Wait, there's more. Back in September, Kurowski and some friends made strategic -- some would say radical -- tech changes after the news of two teen suicides, in two days, at area schools. Some students in this circle were friends with a Heritage student who committed suicide last year.

After several planning sessions, they launched OfflineOctober.com and urged friends to delete four specific apps -- Snapchat, Instagram, Facebook and Twitter -- from their phones for a month. The goal, Kurowski explained, was to stop "hiding behind screens. … We wanted to try spending more time face to face, instead of just looking at phones."

The project grew through word of mouth, calls, emails, texts and, ironically, social media. Local news coverage helped spread this slogan: "Don't post a story. Live one." Students started planning informal gatherings to cook, play games, go hiking or just hang out.

At some point, their work caught the eye of someone whose support could help take the movement to another level -- the leader of the Catholic Archdiocese of Denver.

The online Catholic bishop pays a visit to 'Court of the Gentiles' at Facebook

The online Catholic bishop pays a visit to 'Court of the Gentiles' at Facebook

In Jerusalem's ancient temple of King Herod, there was an outer courtyard in which Greeks, Romans and non-Jews could gather to pray, pose questions and debate with any religious authorities willing to do so.

Whether modern clergy want to admit it or not, Facebook has turned into a "Court of the Gentiles" for two billion-plus users, said Bishop Robert Barron of the Catholic Archdiocese of Los Angeles, speaking recently at Facebook headquarters near San Jose, Calif. Social media is where people air their doubts and convictions, hatreds and hopes.

Religion is often a bone of contention on Facebook, said Baron, an auxiliary bishop known for years of work online and in mass media. However, these digital faith fights rarely offer constructive arguments that produce clarity and understanding, as opposed to anger and confusion.

What the Internet needs is better arguments about religion, he said, in a talk that featured numerous lessons from St. Thomas Aquinas, but only one allusion to President Donald Trump.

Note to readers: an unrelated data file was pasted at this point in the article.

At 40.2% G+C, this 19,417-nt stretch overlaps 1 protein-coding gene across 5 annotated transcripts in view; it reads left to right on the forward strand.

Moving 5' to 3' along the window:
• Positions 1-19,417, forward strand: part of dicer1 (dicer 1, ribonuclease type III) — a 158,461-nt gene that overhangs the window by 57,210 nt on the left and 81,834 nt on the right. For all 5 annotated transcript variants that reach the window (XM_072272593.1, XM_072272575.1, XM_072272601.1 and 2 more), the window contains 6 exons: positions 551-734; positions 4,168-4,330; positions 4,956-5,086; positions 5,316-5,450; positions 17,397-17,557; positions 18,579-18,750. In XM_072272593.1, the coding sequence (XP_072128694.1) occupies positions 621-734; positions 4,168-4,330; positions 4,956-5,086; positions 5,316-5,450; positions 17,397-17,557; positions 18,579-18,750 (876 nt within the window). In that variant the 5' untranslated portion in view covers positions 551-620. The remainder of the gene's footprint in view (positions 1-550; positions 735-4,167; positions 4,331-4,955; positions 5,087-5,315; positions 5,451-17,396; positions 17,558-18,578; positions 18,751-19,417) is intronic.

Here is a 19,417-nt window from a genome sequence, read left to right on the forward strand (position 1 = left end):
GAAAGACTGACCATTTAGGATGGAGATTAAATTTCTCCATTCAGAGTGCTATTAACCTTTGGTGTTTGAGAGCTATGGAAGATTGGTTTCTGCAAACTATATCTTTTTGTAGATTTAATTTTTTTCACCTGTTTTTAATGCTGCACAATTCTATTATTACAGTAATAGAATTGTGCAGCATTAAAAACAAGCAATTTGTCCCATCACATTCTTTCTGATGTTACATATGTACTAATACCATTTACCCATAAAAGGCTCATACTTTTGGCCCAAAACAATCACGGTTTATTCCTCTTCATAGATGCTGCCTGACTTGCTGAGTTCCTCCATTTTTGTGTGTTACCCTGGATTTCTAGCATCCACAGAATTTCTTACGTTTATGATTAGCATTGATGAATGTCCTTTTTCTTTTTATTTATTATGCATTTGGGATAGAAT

"Some people say, 'Why are you encouraging people to have arguments?' By 'argument,' I mean something very positive," he said, in a talk that, logically enough, has been posted on Facebook. "If you go on much of social media -- I've been doing this now for much of the past 10 years, doing evangelization through the Internet -- you'll see a lot of energy around religious issues. There'll be a lot of words exchanged, often very angry ones -- a lot of energy, but very little real argument about matters religious. …

"That's a serious problem, because if we don't know how to argue about religion, all we're going to do is fight about religion."

Many Facebook combatants act like they can force other people into agreement, he said. Others "throw up their hands" and assume it's impossible to make progress when dealing with religion. True arguments take place in the middle, among people who believe faith and reason can work together.

Churches late to Facebook party?

A mere three years ago, Diana Davis published a hands-on book for church leaders entitled "Fresh Ideas For Women's Ministry." When flipping through its pages, she said, one of the first things she notices is a missing word -- Facebook. She needs to rewrite the whole book to cover this reality gap.

"That obvious, isn't it? It's so obvious that we ought to be using Facebook to tell more women about our Bible studies and prayer groups and retreats and things like that," said Davis, who has been married to a Southern Baptist pastor and administrator for nearly four decades, working in Texas and Indiana.

This connection is certainly obvious in America's megachurch subculture and the digital-media pros and market-research consultants who serve it. Davis, however, has focused most of her attention as a speaker and writer on churches that occupy corners in ordinary neighborhoods, not the giant sanctuaries that resemble shopping malls.

Lots of churches, she noted, don't even have solid websites. Facebook? Isn't it that computer thing all the teens use to waste time?

"Many small churches, or even our medium-sized churches, have nothing -- nothing," she said. "There are people who still do not realize that if you're not online, or if you are not on Facebook, you do not exist for lots of people today. Your church simply does not exist."

The disconnected leaders of these churches should start doing the math, she argued, in a Baptist Press essay offering advice to those who have remained unplugged from Facebook.

First, pastors should request "a show of hands to find out how many church members use Facebook," she said. "The average Facebook user has 130 registered 'friends,' so if just 20 church members use Facebook, that's potentially 2,600 people who could read posts about your church. One hundred members with Facebook could touch 13,000. ... Convinced?"

Once they recognize the potential, religious leaders must learn how to handle life in the parallel universe of social networking. Here are some key rules drawn from work Davis has done with church leaders who have taken their knocks.

* It's crucial to understand the differences between websites, which users enter on their own seeking information, and Facebook pages, which -- through "friends" links -- can send semi-invited messages into someone's personal "News Feed."

"With Facebook," she explained, "you're sending messages to your members, but you're also sending messages to their friends and then, potentially, to their friends and on and on. So it's more aggressive, in a way. You're on offense, not defense."